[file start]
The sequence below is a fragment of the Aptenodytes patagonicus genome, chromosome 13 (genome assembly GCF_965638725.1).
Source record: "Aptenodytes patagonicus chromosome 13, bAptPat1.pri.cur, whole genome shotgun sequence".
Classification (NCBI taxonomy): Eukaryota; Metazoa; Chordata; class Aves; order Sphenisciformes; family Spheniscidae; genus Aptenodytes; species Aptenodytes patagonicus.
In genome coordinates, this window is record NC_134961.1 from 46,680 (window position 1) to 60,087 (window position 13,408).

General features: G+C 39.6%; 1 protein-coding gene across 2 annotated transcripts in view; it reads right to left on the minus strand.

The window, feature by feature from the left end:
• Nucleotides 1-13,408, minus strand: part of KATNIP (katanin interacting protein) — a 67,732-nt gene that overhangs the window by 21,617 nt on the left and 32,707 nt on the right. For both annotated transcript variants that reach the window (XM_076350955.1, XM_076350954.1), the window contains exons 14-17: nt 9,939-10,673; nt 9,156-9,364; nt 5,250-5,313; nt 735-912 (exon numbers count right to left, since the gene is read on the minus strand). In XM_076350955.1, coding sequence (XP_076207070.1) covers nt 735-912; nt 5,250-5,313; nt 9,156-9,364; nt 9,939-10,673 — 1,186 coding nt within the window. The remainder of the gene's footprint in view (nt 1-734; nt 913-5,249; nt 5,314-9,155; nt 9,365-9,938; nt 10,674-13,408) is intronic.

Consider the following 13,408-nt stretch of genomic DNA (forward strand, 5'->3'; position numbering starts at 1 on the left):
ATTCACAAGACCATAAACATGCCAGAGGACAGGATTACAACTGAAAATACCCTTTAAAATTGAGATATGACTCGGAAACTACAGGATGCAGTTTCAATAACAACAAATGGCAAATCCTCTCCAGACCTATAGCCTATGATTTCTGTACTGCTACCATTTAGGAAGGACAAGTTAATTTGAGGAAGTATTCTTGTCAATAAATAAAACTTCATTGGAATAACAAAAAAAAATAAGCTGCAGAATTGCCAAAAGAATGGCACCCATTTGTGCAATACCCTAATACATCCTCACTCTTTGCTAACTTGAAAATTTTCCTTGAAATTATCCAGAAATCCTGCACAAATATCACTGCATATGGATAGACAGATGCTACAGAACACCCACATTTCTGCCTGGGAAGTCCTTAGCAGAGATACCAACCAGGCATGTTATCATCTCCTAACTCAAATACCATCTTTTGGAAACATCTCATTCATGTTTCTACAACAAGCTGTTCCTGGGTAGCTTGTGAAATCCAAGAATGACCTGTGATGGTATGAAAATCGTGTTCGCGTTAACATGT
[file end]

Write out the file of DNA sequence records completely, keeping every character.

The sequence below is a fragment of the Aptenodytes patagonicus genome, chromosome 13 (genome assembly GCF_965638725.1).
Source record: "Aptenodytes patagonicus chromosome 13, bAptPat1.pri.cur, whole genome shotgun sequence".
Classification (NCBI taxonomy): Eukaryota; Metazoa; Chordata; class Aves; order Sphenisciformes; family Spheniscidae; genus Aptenodytes; species Aptenodytes patagonicus.
In genome coordinates, this window is record NC_134961.1 from 46,680 (window position 1) to 60,087 (window position 13,408).

General features: G+C 39.6%; 1 protein-coding gene across 2 annotated transcripts in view; it reads right to left on the minus strand.

The window, feature by feature from the left end:
• Nucleotides 1-13,408, minus strand: part of KATNIP (katanin interacting protein) — a 67,732-nt gene that overhangs the window by 21,617 nt on the left and 32,707 nt on the right. For both annotated transcript variants that reach the window (XM_076350955.1, XM_076350954.1), the window contains exons 14-17: nt 9,939-10,673; nt 9,156-9,364; nt 5,250-5,313; nt 735-912 (exon numbers count right to left, since the gene is read on the minus strand). In XM_076350955.1, coding sequence (XP_076207070.1) covers nt 735-912; nt 5,250-5,313; nt 9,156-9,364; nt 9,939-10,673 — 1,186 coding nt within the window. The remainder of the gene's footprint in view (nt 1-734; nt 913-5,249; nt 5,314-9,155; nt 9,365-9,938; nt 10,674-13,408) is intronic.

Consider the following 13,408-nt stretch of genomic DNA (forward strand, 5'->3'; position numbering starts at 1 on the left):
ATTCACAAGACCATAAACATGCCAGAGGACAGGATTACAACTGAAAATACCCTTTAAAATTGAGATATGACTCGGAAACTACAGGATGCAGTTTCAATAACAACAAATGGCAAATCCTCTCCAGACCTATAGCCTATGATTTCTGTACTGCTACCATTTAGGAAGGACAAGTTAATTTGAGGAAGTATTCTTGTCAATAAATAAAACTTCATTGGAATAACAAAAAAAAATAAGCTGCAGAATTGCCAAAAGAATGGCACCCATTTGTGCAATACCCTAATACATCCTCACTCTTTGCTAACTTGAAAATTTTCCTTGAAATTATCCAGAAATCCTGCACAAATATCACTGCATATGGATAGACAGATGCTACAGAACACCCACATTTCTGCCTGGGAAGTCCTTAGCAGAGATACCAACCAGGCATGTTATCATCTCCTAACTCAAATACCATCTTTTGGAAACATCTCATTCATGTTTCTACAACAAGCTGTTCCTGGGTAGCTTGTGAAATCCAAGAATGACCTGTGATGGTATGAAAATCGTGTTCGCGTTAACATGT